NEUROLOGY/OPTOGENETICS/ADDICTION: Optogenetics proves cocaine’s effect on brain, reverses change

Jan. 1, 2012
Using optogenetics, a Swiss research team has at last proven the long-suspected link between cocaine use and physical brain change.

Using optogenetics, a Swiss research team has at last proven the long-suspected link between cocaine use and physical brain change. The team also found a means to reverse such changes in the brains of newly addicted mice.1

Cocaine increases the firing potential of neurons in the nucleus accumbens (NAcc), the part of the brain that governs reward and pleasure. Monitoring mice that have been given several rounds of cocaine, the team expressed light-sensitive ion channels in cortical neurons that communicate with neurons in the NAcc. They then fired laser pulses to set off a “storm of chatter” between the two neuron types. This caused the neurons to reduce firing on their own, mitigating the effect of the cocaine. This method does not constitute a method for treating addiction since it appears only to work on the brains of mice that are newly addicted. Apparently, the brains of long-term addicts are changed in other less-understood ways after extended cocaine use. But the researchers hope next to find and undo other drug-induced brain changes in mice.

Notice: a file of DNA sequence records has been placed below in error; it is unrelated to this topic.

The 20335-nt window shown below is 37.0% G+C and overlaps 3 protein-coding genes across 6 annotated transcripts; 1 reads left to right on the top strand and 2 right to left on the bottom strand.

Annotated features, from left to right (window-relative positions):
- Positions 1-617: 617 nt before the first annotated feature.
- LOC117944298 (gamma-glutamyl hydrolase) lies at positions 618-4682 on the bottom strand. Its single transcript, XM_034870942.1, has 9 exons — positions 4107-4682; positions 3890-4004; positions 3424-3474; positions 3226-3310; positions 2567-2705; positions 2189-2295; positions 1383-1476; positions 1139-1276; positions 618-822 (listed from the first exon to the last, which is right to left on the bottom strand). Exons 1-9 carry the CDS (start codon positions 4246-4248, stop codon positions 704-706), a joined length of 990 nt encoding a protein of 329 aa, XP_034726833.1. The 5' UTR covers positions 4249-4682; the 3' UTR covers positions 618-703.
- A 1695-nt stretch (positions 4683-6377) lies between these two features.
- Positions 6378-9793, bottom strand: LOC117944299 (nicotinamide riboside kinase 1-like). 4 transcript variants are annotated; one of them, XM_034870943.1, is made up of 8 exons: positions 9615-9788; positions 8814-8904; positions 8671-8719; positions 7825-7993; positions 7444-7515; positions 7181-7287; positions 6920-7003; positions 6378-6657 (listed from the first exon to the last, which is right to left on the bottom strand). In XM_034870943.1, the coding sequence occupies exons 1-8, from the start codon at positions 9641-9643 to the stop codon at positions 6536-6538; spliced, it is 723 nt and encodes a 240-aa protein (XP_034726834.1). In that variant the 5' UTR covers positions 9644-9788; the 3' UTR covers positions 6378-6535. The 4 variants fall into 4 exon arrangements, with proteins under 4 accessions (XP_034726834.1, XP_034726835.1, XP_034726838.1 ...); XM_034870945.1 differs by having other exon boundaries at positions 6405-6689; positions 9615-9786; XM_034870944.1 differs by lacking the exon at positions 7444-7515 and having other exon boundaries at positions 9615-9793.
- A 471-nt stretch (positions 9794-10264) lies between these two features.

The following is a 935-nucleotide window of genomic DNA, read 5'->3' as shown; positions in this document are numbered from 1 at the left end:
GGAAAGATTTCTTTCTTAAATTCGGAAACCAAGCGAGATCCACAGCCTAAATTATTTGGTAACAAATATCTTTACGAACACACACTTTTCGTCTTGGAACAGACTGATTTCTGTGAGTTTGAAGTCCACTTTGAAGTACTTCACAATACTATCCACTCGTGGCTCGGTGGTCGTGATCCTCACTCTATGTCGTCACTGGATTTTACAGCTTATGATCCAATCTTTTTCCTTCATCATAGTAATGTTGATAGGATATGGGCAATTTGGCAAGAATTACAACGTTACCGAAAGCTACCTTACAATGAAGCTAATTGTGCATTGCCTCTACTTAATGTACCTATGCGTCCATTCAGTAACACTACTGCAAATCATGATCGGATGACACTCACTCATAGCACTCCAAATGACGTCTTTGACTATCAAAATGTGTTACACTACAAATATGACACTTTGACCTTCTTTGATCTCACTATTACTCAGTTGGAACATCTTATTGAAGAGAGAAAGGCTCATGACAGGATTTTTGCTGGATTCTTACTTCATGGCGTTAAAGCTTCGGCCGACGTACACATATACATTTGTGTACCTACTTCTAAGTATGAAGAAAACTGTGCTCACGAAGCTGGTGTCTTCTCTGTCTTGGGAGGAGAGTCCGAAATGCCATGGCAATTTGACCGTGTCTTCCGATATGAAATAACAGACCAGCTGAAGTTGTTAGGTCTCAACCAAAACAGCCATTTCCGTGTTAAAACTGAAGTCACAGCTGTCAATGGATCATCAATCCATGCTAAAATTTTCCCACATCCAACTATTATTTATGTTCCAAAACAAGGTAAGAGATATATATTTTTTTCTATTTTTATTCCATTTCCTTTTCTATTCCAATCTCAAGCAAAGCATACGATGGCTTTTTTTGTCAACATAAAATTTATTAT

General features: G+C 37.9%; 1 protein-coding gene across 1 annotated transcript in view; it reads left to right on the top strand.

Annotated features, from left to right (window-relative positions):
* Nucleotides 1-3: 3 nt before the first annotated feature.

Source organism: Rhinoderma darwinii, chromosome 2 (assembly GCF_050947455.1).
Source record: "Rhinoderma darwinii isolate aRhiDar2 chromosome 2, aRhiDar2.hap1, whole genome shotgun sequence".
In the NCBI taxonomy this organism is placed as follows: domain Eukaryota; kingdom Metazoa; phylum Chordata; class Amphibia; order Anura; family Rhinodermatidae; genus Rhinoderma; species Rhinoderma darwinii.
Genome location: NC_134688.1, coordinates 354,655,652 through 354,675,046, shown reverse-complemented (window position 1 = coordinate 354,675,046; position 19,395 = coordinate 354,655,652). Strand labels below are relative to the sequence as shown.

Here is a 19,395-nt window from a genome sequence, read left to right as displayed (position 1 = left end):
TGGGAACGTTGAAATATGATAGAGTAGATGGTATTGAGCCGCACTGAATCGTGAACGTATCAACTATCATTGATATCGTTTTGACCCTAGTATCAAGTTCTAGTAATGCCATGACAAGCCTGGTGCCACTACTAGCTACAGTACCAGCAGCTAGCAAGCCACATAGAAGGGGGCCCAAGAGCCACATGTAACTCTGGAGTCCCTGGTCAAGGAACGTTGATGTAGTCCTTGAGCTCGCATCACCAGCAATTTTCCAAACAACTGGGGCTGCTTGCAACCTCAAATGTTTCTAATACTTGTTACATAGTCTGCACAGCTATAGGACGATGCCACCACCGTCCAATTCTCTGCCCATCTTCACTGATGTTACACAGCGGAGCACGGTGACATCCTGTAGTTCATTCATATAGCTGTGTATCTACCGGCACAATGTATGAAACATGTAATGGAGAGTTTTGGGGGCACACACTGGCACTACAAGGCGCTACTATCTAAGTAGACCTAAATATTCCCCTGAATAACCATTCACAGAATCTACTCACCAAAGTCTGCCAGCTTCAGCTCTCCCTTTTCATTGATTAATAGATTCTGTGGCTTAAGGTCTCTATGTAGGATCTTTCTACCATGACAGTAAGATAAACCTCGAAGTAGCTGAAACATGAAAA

A method that combines genetics and light-based control of selected cells in living animals, optogenetics is a nascent, versatile application that holds has already had a significant impact on both biomedical research and treatment.

1. V. Pascoli, M. Turiault, and C. Lüscher, Nature, doi:10.1038/nature10709 (2011).

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